Abnormal Psychology (PSYC2011) Oct 4-6 Class Notes
Abnormal Psychology (PSYC2011) Oct 4-6 Class Notes PSYC 2011
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This 9 page Class Notes was uploaded by Jesse Catir on Sunday October 9, 2016. The Class Notes belongs to PSYC 2011 at George Washington University taught by Sherry Molock in Fall 2016. Since its upload, it has received 16 views. For similar materials see Abnormal Psychology in Psychology at George Washington University.
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Date Created: 10/09/16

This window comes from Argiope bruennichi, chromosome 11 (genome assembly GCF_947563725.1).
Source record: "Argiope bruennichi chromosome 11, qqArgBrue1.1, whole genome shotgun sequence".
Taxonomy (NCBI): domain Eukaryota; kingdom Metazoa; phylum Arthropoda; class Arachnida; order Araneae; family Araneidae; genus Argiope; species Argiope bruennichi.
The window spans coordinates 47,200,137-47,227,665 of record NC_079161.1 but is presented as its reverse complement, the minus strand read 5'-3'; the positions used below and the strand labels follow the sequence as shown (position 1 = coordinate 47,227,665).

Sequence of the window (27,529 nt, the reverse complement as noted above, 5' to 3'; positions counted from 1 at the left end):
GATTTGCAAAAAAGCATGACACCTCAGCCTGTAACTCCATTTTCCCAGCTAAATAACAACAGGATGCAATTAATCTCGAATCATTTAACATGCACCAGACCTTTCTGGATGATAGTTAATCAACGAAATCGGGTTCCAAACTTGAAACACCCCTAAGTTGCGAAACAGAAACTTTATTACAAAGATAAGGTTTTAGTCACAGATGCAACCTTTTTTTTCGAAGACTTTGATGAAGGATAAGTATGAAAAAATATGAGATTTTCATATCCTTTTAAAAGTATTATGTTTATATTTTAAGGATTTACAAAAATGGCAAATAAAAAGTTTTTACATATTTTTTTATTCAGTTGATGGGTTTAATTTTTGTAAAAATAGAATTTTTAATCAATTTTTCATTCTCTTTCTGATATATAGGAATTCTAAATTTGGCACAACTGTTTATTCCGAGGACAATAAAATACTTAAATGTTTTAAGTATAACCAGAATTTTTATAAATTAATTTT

October 4th Class - Mood Disorders Etiology of Dissociative Disorders • may be due to problems in connections between various brain areas, especially between sensory systems (eyesight and hearing) and the limbic system • people undergoing depersonalization have blunted reactions to arousing stimuli • neurochemical changes in serotonin, endogenous opioid, and glutamate systems that relate to depersonalization have also been noted • HINT: dissociation is also a normal response (response to being tired or stressed out, for example). if you do this as a child and keep doing this, parts of your personality will split oﬀ and compartmentalize. the goal of treatment is to integrate all of these aspects • intense negative emotions lead to key memory changes ◦ HINT: similar mechanism to PTSD ◦ compartmentalization and diﬃculty retrieving information • compartmentalization incomplete ◦ when one personality learns new information, interference in learning in another personality can occur. ◦ one personality may also retrieve information learned by another personality ◦ people with these disorders often have deﬁcits in their short-term and working memories Treatment • high % of some of disorders will spontaneously remit • medical: treat symptoms of depression and anxiety with meds • supportive therapy • hypnotherapy: get person to remember trauma under hypnosis and integrate memory into personality; mixed results (controversial. some say you should respect that the mind doesn’t want to deal with the memory. also controversy over which DID even exists. insanity defense only works about 1% of the time) MOOD DISORDERS Depressive Disorders: DSM-5 categories • disruptive mood dysregulation disorder • major depressive disorder, single episode • major depressive disorder, recurrent • persistent depressive disorder • premenstrual dysphoric disorder • substance-induced depressive disorder • depressive disorder associated with another medical condition • depressive disorder not elsewhere classiﬁed Major Depressive Disorder • HINT: disposition = mood. aﬀect is diﬀerent than disposition. • Normal: ◦ emotions: good mood ◦ cognitions: thoughts about what one has to do that day. thoughts about how to plan and organize the day ◦ behaviors: rising from bed, getting ready for the day, and going to school or work • Mild: ◦ emotions: mild discomfort about the day, feeling a bit irritable or down ◦ cognitions: thoughts about the diﬃcult of the day. concern that something will go wrong. ◦ HINT: beginning of tendency to start thinking about what could go wrong ◦ behaviors: taking a little longer than usual to rise from bed. slightly less concentration at school or work • Moderate: ◦ e: feeling upset and sad, perhaps becoming a bit teary-eyed ◦ c: dwelling on the negative aspects of the day, such as a couple of mistakes on a test or a cold shoulder from a coworker ◦ b: coming home to slump into bed without eating dinner. tossing and turning in bed, unable to sleep. some diﬃculty concentrating. • Depression - less severe: ◦ e: intense sadness and frequent crying. daily feeling of heaviness and emptiness ◦ c: thoughts about one’s personal deﬁciencies, strong pessimism about the future, and thoughts about harming oneself (with little intent to do so) ◦ b: inability to rise from bed many days, skipping classes at school, and withdrawing from contact with others. • Depression - more severe: ◦ e: extreme sadness, very frequent crying, and feelings of emptiness and loss. strong sense of hopelessness ◦ c: thoughts about suicide, funerals, and instructions to others in case of one’s death. strong intent to harm oneself. ◦ b: complete inability to interact with others or even leave the house. great changes in appetite and weight. suicide attempt or completion. Types of depression: Major Depressive Disorder (MDD) • MDD is the most common mental disorder in adults ◦ 13 million Americans or 6.6% of the pop ◦ lifetime rate = 33 million or 16.2% • 75% of suﬀerers have comorbid disorder: ◦ anxiety disorder (59%) ◦ OCD (31.9%) ◦ substance abuse (24%) are all comorbid with MDD ◦ HINT: more common to have comorbidity with substance abuse and anxiety disorder • lifetime gender diﬀerences in MD episode • 1/4 females • 1/10 males • HINT: much more common in women than men DSM-5 criteria for Major Depression • at least ﬁve of the following symptoms have been present during the same 2- week period and represent a chance from previous functioning; at least one of the symptoms is either (1) depressed mood or (2) loss of interest or please (anhedonia) • at least four of the following symptoms: ◦ 1. signiﬁcant (HINT 10% up or down) weight or appetite change ◦ 2. insomnia (diﬃculty falling asleep OR fall asleep but wake up early) or hypersomnia ◦ 3. psychomotor retardation or agitation (HINT: speech is a motor behavior!) ◦ 4. fatigue or loss of energy ◦ 5. feelings of worthlessness or excessive guilt ◦ 6. diminished ability to concentrate, indecisiveness ◦ 7. suicidal ideation or behavior • HINT: by deﬁnition the symptoms cause clinically signiﬁcant distress or impairment in social, occupational, or other important areas of functioning Developmental Aspects • mood disorders related to anxiety and depression are common during adolescence • clinical depression occurs in 3-5% of the population of adolescents • prior to this age the rates are 1-2% • gender diﬀerences in depression emerge by age 13-14 ◦ by age 18, females show a 2 to 1 prevalence which remains stable through adulthood • although diagnostic symptoms for adolescents are similar to adults, depressed children are more likely to describe physical symptoms • environmental factors also appear to be a critical factor in the development of depression • attachment relationships have also been linked to a cognitive vulnerability to depression Chronic Disorder • depression is a recurrent illness • likelihood of having another episode of depression increases with each subsequent episode ◦ 1 episode, likelihood of another - 50% ◦ 2 eps, likelihood of another - 70% ◦ 3 eps, likelihood of another - 90% • HINT: period of feeling well to feeling well again is about 6 months (average episode = 6 months). one of the reasons why this is diﬃcult to treat. people stop taking meds because they think they’re going into remission but they are not going into remission yet. Persistent Depressive Disorder • depressed mood for most of the day, for most days for at least 2 years • HINT: major depression = 2 weeks, persistent depressive disorder = 2 years • HINT: not mild depression. might be more disabling because it’s always there • at least 2 of the following ◦ poor appetite or overeating ◦ insomnia or hypersomnia ◦ low energy or fatigue ◦ low self-esteem ◦ trouble concentrating, making decisions ◦ feeling hopeless • no manic, mixed or hypomanic episodes • no major depressive episode in 2 years • no remission of symptoms for more than 2 months Manic Episode • excessive happiness, excitement, HINT: irritability (not always happy) • increased energy, psychomotor agitation • decreased need for sleep, racing thoughts, ﬂight of ideas, very talkative, pressured speech, tendency to make grandiose and unattainable plans • engaging in high-risk behaviors: shopping sprees, hyper sexuality, gambling, etc. • can cause signiﬁcant impairment which may require hospitalization • symptoms occur for at least 1 week • HINT: delusion is a false belief that you believe even in the face of contrary evidence • more likely to be hospitalized than major depressive disorder because they can get into more dangerous situations Types of Manic Disorders • Bipolar I: have at least one manic episode; alternate between manic and depressive episodes ◦ mixed episode: experience mania and depression at the same time or in rapid sequence ◦ rapid cycling: frequent switching from manic to depressive episodes (at least 4 cycles/yr); no period of “normal mood" • Bipolar II: manic episodes are hypomanic, never reach full manic episode (may confuse with someone simply having a bubbly personality) • cyclothymic: milder symptoms of bipolar disorder • HINT: diﬀerence between bipolar II and cyclothymic: bipolar II depressive episodes very intense, cyclothymic both are milder. will not ask about cyclothymic on test. Epidemiology of Mood Disorders • Lifetime prevalence rate for any mood disorder very high: about 20% Risk Factors: Biological • Monoamine Hypothesis: ◦ depression caused by deﬁciency in NT’s called monoamines ▪ decreased levels or serotonin and carecholamines: dopamine, norepinephrine, epinephrine • HINT: monoamine hypothesis: a group of transmitters are called monoamines. MAO inhibitors aﬀect monamines Risk Factors: Genetic • temperament: avoidance, emotionally reactive, dependent, impulsive personalities more prone to depression • does run in families ◦ bipolar: one parent - 27%; both parents: 50-75% ◦ concordance rates for mono zygotes: ▪ 50-67% for bipolar ▪ 27-40% for MDD October 6th Class Risk Factors: Environmental • Environmental ◦ stressful life events ◦ Cognitive factors: ▪ negative expectations ▪ catastrophizing ▪ overgeneralizing: focus on small, insigniﬁcant TEST: will give scenarios of patients’ symptoms and ask for diagnosis or treatment. Tell ALL possible treatments, not just the ones you likes. Also side eﬀects. Treatment: Pharmacotherapy • HINT: the treatment of choice for severe mood disorders is a combination of medication plus therapy • Three major classes of antidepressants ◦ tricyclics:, tofranil (Imipramine), Elavil: Anticholinergic side eﬀects associated with acetylcholine rich places in your brain. dry mouth, tremors in hand, constipations, dizziness. Tricyclics mostly produce these side eﬀects. ◦ MAOIs: drugs that tend to have milder anticholinergic side eﬀects. go into remission faster and stay in it longer. have to watch meds you use and talk to your doctor. Tyramine found in aged food, smoked meats, beer, wine. if you take MAOI with a food that has tyramine in it, it could cause a hypertensive crisis or stroke. not typically prescribed to teenagers or homeless people. ◦ SSRIs: newest group of drugs. prozac, zoloft, etc. block reuptake of serotonin. have milder anticholinergic side eﬀects. all three groups take about 3 to 4 weeks to work. • Alternative Treatments ◦ St. John’s Worts ▪ eﬀective in mild-to-moderate depression • Augmentation strategies ◦ use 2nd med to augment one that’s not working as well ◦ could probably do it with up to 3 ◦ tricyclic and SSRI most common ◦ SSRI most widely prescribed class of antidepressants Treatment: ECT • best treatment for severe depression • pass electric current through brain to induce seizure • give muscle relaxants and put to sleep • seizure changes neurochemical functioning of brain • most people receive 2-3 treatments/week for 5-10 treatments • is the most eﬀective treatment for sever MDD, esp. when person unresponsive to meds or is suicidal or acute psychotic • psychosis: having hallucinations and/or delusions • side eﬀects: short term memory loss (whole day or few hours before treatment), long term impairment (those memories don’t come back), Treatment • cognitive-behavioral: help people change way they think ◦ CBT teaches patient to: ▪ identify negative, self-critical thoughts, ▪ see their connection with depression, ▪ examine distorted thoughts, ▪ replace them with realistic interpretations ▪ 12-16 weeks • Interpersonal: ◦ IPT: short term; focus more on relationships, 12-16 weeks, dev. Assertiveness and social skills ◦ short term, psychodynamic eclectic treatment ▪ targets interpersonal relationships ◦ depression occurs within interpersonal context ◦ focus is on current problems/conﬂicts within these relationships • Eﬃcacy: ◦ mild to moderately severe MDD: meds, CBT, and IPT equally eﬀective ◦ severe MDD: therapy and meds (ECT) ◦ bipolar and psychotic depression: meds required Treatment for Bipolar Disorders • Typical treatment for bipolar patient involves lithium carbonate, which is 60-80% eﬀective ◦ negative physical side eﬀects: ▪ nausea, diarrhea, dizziness, muscle weakness, fatigue, and a dazed feeling ▪ ﬁne tremor, frequent urination, thirst and weight gain, lack of compliance or self-regulation of dosage ◦ anticonvulsant drugs are also being used ▪ typically used to treat epilepsy but can also be used to treat bipolar disorder ▪ same side eﬀects as lithium ◦ psychotherapy and family therapy have also proven helpful ◦ psychoeducation, family-focused, interpersonal, and cognitive-behavioral therapy reduce symptom severity and relapse, and enhance psychosocial functioning ◦ social rhythm method: creation of day-to-day routines HINT: MDD and Bipolar will be focused on most HINT: always treating symptoms, not disorders. HINT: if a person has bipolar disorder, have to be careful about using tricyclics because they can cause a manic episode. Suicide in Adolescents and Young People Introduction • suicide is not a disorder, it’s a symptom • suicide is 2nd leading cause of death among youth aged 10-24 • more teenagers and young adults die from suicide than from cancer, heart disease, AIDS, birth defects, stroke, pneumonia, inﬂuenza, and chronic lung disease, COMBINED • each day in our nation there are an average of over 5,400 attempts by young people grades 7-12 • between 7-9% of high school aged students attempt suicide in the US each year • sometimes hard to tell if suicide or accidental death. a lot of suicides among young people occur while substances are in their system. Factors associated with suicide • Age: ◦ in whites, suicide rate highest amongst elderly ◦ in blacks, suicide rate highest among 25-34 year olds • Season: ◦ more suicides occur in spring and summer • Gender: ◦ males have higher rates of completions; females have higher rates of attempts (males most likely use more lethal methods, ﬁrearms or suﬀocation) (men also tend to be more impulsive) • SES: suicide occurs across all SES levels • Marital Status: suicide occurs most amongst divorced persons • Method: ◦ men are more likely to choose guns or hanging ◦ women more likely to use pills • Ethnicity: ◦ native americans have highest suicide rate, followed by whites, Mexican americans, african americans, Japanese americans, and Chinese americans (this is across all age groups) Cultural Issues in Suicide • we know very little about suicide in other cultural/ethnic groups (very important not to group people) • often assumed that other groups did not experience depression and suicide because they were too intellectually or psychologically unsophisticated • assumption that mental illness is expressed the same in all cultures • led to social scientists being unaware of the marked increase in suicidal behaviors among african americans and latinos Cultural diﬀerences in Suicidal Behaviors • AAs are less likely to use drugs during suicide crisis • behavioral component of depression more pronounced in AAs • Some AAs and Latinos express little suicide intent or depressive symptoms during suicidal crisis